With Jane Bryant Quinn, personal finance expert and author of How to Make Your Money Last: The Indispensable Retirement Guide
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Jane Bryant Quinn is a nationally known commentator on personal finance, with books and columns read and trusted by millions. In her long career, she has established herself as one of America’s most reliable voices for people trying to manage their money well. In her public policy writings, she addresses matters including investor protection, health insurance, Social Security and the future of retirement accounts.
She writes a column every month for the AARP Monthly Bulletin and AARP.com on issues affecting people in mid-life and retirement. Her newest book, How to Make Your Money Last: The Indispensable Retirement Guide, was published in January, 2016.
She talks about the five stages people go through when they enter retirement. She emphasizes having an emotional plan in addition to a retirement plan – so you’re mentally prepared for all the freedom and the breakaway from routine (with upsides and downsides) that retirement brings. There’s the initial honeymoon period but after a while emptiness and a loss of status could set in, or your money might be going out the door faster than you thought, or you could get depressed over having nothing to do. So it’s important to get engaged in meaningful activities so you reorient yourself to being retired. She compares retirement to graduating from school, with that feeling of what am I going to do now?!
In her book – How to Make Your Money Last – Jane shows you how to turn your retirement savings into a steady paycheck that will last for life. Today, people worry that they’re going to run out of money in their older age, or when one spouse dies. She talks about how much money you should take out of your savings every year to make your money last 20-30 years or more. That won’t happen if you use a few tricks for squeezing higher payments from your assets—from your Social Security account (find the hidden values there), pension (monthly income or lump sum?), home equity (sell and invest the proceeds or take a reverse mortgage?), savings (should you buy a lifetime annuity?), and retirement accounts (how to invest and—critically—how much to withdraw from your savings each year?). The right moves will not only raise the amount you have to spend, they’ll stretch out your money over many more years. She also talks at length about using Immediate Pay Annuities to your advantage as an extra guaranteed income – the only type of annuity that she’d recommend to retirees so they can raise their standards of living.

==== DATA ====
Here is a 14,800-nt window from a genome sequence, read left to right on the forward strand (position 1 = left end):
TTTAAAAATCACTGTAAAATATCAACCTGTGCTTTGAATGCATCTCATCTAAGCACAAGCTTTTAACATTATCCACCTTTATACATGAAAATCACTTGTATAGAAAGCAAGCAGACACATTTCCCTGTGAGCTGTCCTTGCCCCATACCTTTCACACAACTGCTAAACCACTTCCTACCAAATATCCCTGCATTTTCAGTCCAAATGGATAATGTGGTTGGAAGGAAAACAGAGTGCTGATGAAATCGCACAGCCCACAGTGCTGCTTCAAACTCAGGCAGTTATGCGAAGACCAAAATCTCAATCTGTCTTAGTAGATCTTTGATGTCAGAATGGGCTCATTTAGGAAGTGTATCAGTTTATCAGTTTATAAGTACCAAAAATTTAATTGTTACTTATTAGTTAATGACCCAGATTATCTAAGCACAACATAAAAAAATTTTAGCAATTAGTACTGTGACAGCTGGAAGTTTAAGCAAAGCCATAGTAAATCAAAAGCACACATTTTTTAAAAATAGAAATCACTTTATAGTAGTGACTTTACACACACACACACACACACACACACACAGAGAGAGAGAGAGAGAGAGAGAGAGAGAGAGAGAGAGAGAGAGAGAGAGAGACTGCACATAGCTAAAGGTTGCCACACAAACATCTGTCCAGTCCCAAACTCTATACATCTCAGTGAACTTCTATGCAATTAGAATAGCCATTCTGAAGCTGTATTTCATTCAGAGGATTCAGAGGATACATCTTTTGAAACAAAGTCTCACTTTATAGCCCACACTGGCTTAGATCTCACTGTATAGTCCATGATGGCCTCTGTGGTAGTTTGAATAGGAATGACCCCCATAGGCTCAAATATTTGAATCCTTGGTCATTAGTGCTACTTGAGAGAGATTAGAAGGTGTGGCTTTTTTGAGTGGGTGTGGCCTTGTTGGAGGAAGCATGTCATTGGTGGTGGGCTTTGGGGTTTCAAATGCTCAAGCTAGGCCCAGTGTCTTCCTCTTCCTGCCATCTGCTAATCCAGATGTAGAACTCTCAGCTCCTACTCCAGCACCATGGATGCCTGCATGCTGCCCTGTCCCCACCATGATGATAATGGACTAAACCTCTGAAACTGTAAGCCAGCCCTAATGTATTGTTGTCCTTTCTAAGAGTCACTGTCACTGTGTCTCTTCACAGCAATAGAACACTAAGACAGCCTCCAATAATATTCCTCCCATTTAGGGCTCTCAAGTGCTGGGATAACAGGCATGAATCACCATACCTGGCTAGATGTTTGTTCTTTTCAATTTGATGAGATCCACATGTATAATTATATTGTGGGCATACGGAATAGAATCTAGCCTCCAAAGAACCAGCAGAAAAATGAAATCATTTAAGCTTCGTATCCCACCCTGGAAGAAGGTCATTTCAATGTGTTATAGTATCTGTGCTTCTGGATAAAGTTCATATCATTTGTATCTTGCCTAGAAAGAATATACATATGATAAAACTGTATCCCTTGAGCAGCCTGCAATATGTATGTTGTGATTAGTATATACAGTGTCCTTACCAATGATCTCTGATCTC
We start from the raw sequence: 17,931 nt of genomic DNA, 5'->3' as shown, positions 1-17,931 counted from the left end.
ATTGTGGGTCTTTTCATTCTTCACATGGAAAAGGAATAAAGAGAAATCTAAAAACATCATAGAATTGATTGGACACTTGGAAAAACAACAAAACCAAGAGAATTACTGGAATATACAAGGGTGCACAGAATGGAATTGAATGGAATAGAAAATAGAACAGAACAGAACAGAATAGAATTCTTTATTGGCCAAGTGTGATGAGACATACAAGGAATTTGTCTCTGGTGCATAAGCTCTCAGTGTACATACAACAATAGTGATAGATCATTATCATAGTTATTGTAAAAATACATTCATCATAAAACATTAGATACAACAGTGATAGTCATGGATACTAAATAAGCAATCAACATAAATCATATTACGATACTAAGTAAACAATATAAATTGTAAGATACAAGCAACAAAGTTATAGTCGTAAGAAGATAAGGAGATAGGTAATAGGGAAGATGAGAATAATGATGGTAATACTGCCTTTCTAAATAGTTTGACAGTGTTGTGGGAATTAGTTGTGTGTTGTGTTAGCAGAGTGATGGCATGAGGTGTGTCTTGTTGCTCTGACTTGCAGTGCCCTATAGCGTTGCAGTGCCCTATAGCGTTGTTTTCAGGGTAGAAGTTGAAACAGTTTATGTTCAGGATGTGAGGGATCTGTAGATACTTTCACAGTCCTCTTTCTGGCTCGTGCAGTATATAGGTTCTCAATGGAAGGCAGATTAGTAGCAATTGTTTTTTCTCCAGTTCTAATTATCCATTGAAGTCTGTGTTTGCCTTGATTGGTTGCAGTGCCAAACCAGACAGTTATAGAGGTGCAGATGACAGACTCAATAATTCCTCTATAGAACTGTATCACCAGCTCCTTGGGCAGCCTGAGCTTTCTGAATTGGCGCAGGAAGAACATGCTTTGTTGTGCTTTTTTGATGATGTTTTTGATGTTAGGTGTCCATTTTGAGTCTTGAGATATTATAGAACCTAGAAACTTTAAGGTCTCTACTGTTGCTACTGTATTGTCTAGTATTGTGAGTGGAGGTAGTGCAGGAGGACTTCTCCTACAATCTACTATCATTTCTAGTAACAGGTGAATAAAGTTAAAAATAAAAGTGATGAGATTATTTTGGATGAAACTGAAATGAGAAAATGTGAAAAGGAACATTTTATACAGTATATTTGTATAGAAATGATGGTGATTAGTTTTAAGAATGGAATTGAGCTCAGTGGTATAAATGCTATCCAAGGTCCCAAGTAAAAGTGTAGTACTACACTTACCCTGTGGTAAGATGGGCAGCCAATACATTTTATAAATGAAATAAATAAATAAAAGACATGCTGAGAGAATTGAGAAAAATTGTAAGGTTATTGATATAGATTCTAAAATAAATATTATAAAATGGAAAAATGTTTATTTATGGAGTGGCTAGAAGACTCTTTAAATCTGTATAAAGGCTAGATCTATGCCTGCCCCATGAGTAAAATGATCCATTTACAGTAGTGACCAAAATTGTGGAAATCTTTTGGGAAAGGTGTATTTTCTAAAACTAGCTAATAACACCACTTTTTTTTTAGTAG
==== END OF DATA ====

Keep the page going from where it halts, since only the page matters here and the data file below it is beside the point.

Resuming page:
She also offers up a look at savings and investments in a new way. If you stick with super-safe choices, the money might not last. You need safe money to help pay the bills in your early retirement years. But to ensure that you’ll still have spending money 10 and 20 years from now, you have to invest for growth, today. Jane shows you how. At a time when people are living longer, yet retiring with a smaller pot of savings than they’d hoped for, her book could become your guiding light into retirement.